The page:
Could Canada’s new warships be used for U.S. Missile Defence?
There have been a lot of questions surrounding Canada’s proposed new warships, also know as Canadian Surface Combatants. Writing in The Globe and Mail this week, Michael Byers points out that some of the weapons technology being considered for our fleet could drag Canada into the destabilizing, faulty and costly U.S. missile defence system.
The U.S. State Department – not the Canadian government – recently revealed that Canada’s next generation of warships could be equipped for ballistic missile defence when it announced it had approved the export of the AEGIS Combat System to Canada. The decision came in response to a very quiet request last year from the Department of National Defence; there was no presser by Defence Minister Harjit Sajjan and no opportunity for Canadian journalists to ask questions.
The announcement was made without a debate in Parliament and after 36 years of successive governments choosing to keep Canada out of U.S. missile defence programs, which began with Ottawa’s rejection of Ronald Reagan’s “Star Wars” program in the 1980s.
The AEGIS Combat System includes the world’s most advanced radar (AN/SPY-7) and vertical missile launching (MK 41) systems. Canada is also acquiring the Cooperative Engagement Capability, a remote firing system that allows a commander on one ship to launch missiles from another, without the latter being in the decision loop.
The AN/SPY-7 is designed specifically for ballistic missile defence. Canadian ships will be able to track incoming missiles and instantaneously share that information with U.S. vessels and ground-based missile interceptors. The U.S. Navy’s AEGIS-class vessels are equipped with SM-3 missiles designed for intercepting intermediate-range ballistic missiles and tested against intercontinental ballistic missiles. SM-3 missiles travel at 18,000 kilometres per hour and can reach an altitude of 1,000 kilometres.
Canada is currently purchasing shorter-range SM-2 missiles for air defence. But its newly equipped ships will also be able to launch SM-3 missiles, if and when Ottawa chooses to acquire them. Indeed, it makes little sense to purchase AN/SPY-7 radar systems unless the plan, at some point, is to buy SM-3 missiles.
Even without SM-3 missiles, AN/SPY-7 radar systems are inconsistent with Canada’s long-standing policy on ballistic missile defence. In 2005, prime minister Paul Martin not only rejected U.S. president George W. Bush’s request that Canada join the program, he also refused to host a U.S. radar facility in Labrador.
The AEGIS announcement comes with a hefty price tag: US$1.7-billion to equip just three of the 15 Canadian surface combatants being built in Halifax. And make no mistake – by choosing this ballistic missile equipment for the first three vessels, Canada is effectively committing itself to acquiring it for the next 12. Otherwise, its new warships would not be fully compatible with each other.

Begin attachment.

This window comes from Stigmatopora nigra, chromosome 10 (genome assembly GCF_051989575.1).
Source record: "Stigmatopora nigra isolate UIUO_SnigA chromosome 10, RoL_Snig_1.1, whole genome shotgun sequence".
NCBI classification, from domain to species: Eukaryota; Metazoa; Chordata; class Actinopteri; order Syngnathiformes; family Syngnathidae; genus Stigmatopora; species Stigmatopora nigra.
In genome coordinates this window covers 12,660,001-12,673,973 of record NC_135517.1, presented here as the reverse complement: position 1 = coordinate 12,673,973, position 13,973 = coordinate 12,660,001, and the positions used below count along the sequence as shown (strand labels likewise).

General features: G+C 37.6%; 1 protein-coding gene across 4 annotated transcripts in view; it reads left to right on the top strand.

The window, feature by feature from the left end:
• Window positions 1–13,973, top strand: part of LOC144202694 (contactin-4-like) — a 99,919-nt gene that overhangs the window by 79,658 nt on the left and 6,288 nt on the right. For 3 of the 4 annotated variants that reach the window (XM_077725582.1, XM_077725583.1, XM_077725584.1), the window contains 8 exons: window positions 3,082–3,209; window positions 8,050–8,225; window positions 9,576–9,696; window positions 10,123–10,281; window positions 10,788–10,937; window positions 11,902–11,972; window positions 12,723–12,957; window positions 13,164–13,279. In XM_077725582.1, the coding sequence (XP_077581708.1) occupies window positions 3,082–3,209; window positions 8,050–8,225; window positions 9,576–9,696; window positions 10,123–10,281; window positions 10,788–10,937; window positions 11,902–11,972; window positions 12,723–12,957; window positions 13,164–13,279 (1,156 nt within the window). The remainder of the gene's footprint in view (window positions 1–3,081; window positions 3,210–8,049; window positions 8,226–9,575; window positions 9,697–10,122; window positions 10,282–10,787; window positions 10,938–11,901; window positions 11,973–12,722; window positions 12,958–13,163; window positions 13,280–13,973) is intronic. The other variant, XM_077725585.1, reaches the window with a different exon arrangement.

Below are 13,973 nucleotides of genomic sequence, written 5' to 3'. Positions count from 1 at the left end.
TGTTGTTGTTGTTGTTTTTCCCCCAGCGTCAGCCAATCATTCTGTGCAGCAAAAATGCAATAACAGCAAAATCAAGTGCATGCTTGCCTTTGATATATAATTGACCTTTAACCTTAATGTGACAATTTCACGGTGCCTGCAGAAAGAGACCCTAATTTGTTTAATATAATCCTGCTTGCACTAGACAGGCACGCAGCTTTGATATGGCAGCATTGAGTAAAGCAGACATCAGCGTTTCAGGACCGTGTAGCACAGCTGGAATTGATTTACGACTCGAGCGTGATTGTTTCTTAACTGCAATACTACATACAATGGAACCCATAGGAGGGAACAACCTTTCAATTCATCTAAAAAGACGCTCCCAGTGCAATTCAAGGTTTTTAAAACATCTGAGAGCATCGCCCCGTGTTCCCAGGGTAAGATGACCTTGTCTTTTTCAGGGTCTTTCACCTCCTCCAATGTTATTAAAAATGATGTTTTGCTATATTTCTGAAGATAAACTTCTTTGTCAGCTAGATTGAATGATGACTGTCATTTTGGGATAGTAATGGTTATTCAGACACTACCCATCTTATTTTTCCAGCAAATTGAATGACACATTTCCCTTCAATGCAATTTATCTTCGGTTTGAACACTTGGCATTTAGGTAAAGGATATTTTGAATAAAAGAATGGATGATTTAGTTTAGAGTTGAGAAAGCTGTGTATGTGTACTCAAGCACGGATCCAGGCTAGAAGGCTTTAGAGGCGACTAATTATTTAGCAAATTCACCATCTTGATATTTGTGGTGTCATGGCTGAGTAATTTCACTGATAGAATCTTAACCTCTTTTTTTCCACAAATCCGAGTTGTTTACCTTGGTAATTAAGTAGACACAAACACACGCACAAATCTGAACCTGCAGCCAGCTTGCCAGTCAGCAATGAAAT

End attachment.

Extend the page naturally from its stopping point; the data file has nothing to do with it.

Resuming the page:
Canada’s military leaders will also know that the combination of AN/SPY-7 radar systems and SM-3 missiles provides a potent anti-satellite (ASAT) capability. In 2008, an SM-3 missile launched from a U.S. Navy AEGIS-class vessel was used to shoot down a malfunctioning U.S. satellite before it re-entered the atmosphere.
Acquiring anti-satellite capability would contradict Canada’s long-standing opposition to space weaponization and the generation of space debris, as it reaffirmed in a submission to the United Nations just two months ago.
The U.S. does not need to equip Canada with these technologies. With ballistic missile interceptors deployed in Alaska, California, Eastern Europe and on dozens of naval vessels, it can respond to any missiles that might be launched from North Korea or Iran. The question is whether Canadian ships will continue to be welcome in U.S. carrier groups, a practice much valued by our military leaders but dependent on technological interoperability with U.S. vessels.
Interoperability with our closest ally is certainly desirable, but it is not a trump card. We also need to weigh the implications of ballistic missile defence for nuclear non-proliferation and space weaponization, relations with China and Russia and Canadian sovereignty.
Clearly, Canadians deserve a parliamentary debate on this matter. Should we be supporting U.S. missile defence? Should we have the capability to strike both ICBMs and satellites? Do we really want to give U.S. commanders the ability to launch missiles from our ships?
In 1985, after numerous parliamentary debates, prime minister Brian Mulroney said no to Canadian participation in “Star Wars.” Two decades later, after more debates, Mr. Martin said no to U.S. missile defence. During his nine years as prime minister, Stephen Harper never revisited the issue.
In 2017, Prime Minister Justin Trudeau reaffirmed the decision to stay out of ballistic missile defence. He did so after proponents of Canada’s involvement, energized by president Donald Trump’s calls for more NATO defence spending, mounted an aggressive advocacy campaign.
Today, parliamentarians should insist that Mr. Trudeau explain his about-face. Why is he signing Canada up to U.S. ballistic missile defence? And why is he doing so on the sly?
Michael Byers holds the Canada Research Chair in Global Politics and International Law at the University of British Columbia. He is the co-director of the Outer Space Institute.